The book launched to mark the 100th anniversary of the Rossington Pit opening is a compilation of pictures, memories and reports about the colliery and the people that brought it to life.
John Adam, author and Rossington History Group member commented: “It took fifteen months from research to publishing and is an anthology of old newspaper reports and the memoirs of local characters. It covers the growth of the community in line with the colliery and how that has shaped the Rossington we know today.”
John’s own personal experiences, and in particular the tragic loss of his father in the 1952 colliery accident, also played a part in the research regarding the impact of the pit on the village and villagers.
“The Rossington History Group thought it important we mark the centenary of the colliery and what better way than to dedicate a book to its memory. We are extremely grateful to RecyCoal for supporting us and ensuring the book is published for others to enjoy.
“Rather than let the site lay dormant the plans RecyCoal have for Rossington Colliery are a great step in the right direction for regeneration of the neighbourhood and the re-development of the community as a whole,” said John.
David Stafford, sales and marketing manager for RecyCoal commented: “The history of the site is very important especially when it has a connection with so many people still living in the locality. The book by John marking Rossington’s centenary is a tremendous testament to those that lived their life and in some cases gave their life, to the working of the colliery.
“When developing plans for former colliery sites we take into consideration the views of the local residents. We are particularly looking forward to creating a landscape the residents of Rossington and surrounding areas can enjoy for years to come.”
RecyCoal will clean up over 13 million tonnes of colliery spoil and recover 950,000 tonnes of coal over four years for electricity generation.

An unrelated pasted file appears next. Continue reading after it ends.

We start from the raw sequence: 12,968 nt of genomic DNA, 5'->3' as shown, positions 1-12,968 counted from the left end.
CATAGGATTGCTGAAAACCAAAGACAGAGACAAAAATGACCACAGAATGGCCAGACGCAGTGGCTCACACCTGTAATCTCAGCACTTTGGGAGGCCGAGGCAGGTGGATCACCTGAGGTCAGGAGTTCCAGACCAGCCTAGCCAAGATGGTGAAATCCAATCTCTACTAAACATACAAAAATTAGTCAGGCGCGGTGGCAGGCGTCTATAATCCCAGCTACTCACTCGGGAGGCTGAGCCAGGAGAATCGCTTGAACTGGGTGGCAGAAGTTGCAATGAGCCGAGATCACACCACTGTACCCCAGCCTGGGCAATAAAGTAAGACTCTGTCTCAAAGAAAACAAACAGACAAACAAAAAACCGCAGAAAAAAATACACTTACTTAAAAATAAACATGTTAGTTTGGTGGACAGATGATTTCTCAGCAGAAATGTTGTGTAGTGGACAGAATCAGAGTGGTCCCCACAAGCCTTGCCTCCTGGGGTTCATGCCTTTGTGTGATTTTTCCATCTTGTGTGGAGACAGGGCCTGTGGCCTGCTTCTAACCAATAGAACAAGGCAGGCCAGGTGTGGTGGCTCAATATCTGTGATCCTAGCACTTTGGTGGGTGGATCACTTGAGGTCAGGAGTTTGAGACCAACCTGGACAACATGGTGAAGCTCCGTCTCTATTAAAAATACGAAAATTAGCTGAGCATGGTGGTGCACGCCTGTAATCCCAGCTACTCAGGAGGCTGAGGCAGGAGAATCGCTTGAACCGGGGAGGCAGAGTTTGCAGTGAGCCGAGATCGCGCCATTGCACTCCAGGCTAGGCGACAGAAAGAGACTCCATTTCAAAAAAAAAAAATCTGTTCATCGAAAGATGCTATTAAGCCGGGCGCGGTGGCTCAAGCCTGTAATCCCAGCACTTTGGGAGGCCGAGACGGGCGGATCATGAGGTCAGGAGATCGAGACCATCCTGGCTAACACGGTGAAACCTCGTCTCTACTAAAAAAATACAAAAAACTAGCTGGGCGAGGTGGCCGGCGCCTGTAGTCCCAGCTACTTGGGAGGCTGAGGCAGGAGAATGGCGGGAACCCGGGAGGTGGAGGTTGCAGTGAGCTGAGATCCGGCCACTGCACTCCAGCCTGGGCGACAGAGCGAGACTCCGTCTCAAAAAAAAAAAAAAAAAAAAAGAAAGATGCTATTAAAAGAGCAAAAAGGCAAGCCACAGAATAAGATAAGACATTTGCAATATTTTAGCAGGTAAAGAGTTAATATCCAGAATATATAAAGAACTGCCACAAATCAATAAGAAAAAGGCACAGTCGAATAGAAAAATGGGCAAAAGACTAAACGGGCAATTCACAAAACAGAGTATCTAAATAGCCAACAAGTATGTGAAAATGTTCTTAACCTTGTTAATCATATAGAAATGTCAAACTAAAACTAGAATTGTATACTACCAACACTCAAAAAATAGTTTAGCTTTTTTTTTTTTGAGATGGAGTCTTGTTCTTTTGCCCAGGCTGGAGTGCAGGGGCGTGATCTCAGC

Restoration of the site will form a valuable part of local public open space providing opportunities for nature conservation and public recreation. A variety of natural habitats will be created. Woodland areas will cover approximately 29 ha with the planting of over 70,000 trees. Grasslands will cover 49.5 ha and wetlands will occupy around 9 ha.
Other benefits of the scheme include a memorial garden, an area for allotments for local people and land that will revert to agricultural use. In order to allow access for public recreation 7 km of footpaths and bridleways will be created across the site.
The book, Rossington 1912 to 2012, is available for £4 from the group, or by calling Rossington History Group secretary Roy Venables on 01302 340403.
The group meets every Wednesday from 10am to midday at the Parish Memorial Hall in McConnell Crescent and new members are welcome.
For further information about RecyCoal visit http://www.recycoal.com
Note to editors:
RecyCoal is the UK’s leading waste coal recovery company. RecyCoal has 30 years of experience of operating a unique coal recovery, land reclamation and remediation business, which has returned many former colliery tips to beneficial amenity and employment uses.
Media Contact: David Stafford, Sales and Marketing Manager, RecyCoal Ltd, Spinner Point, Lakeside Boulevard, Doncaster, DN4 5PL, United Kingdom.
Tel: +44 (0)1302 379227. E: davidstafford@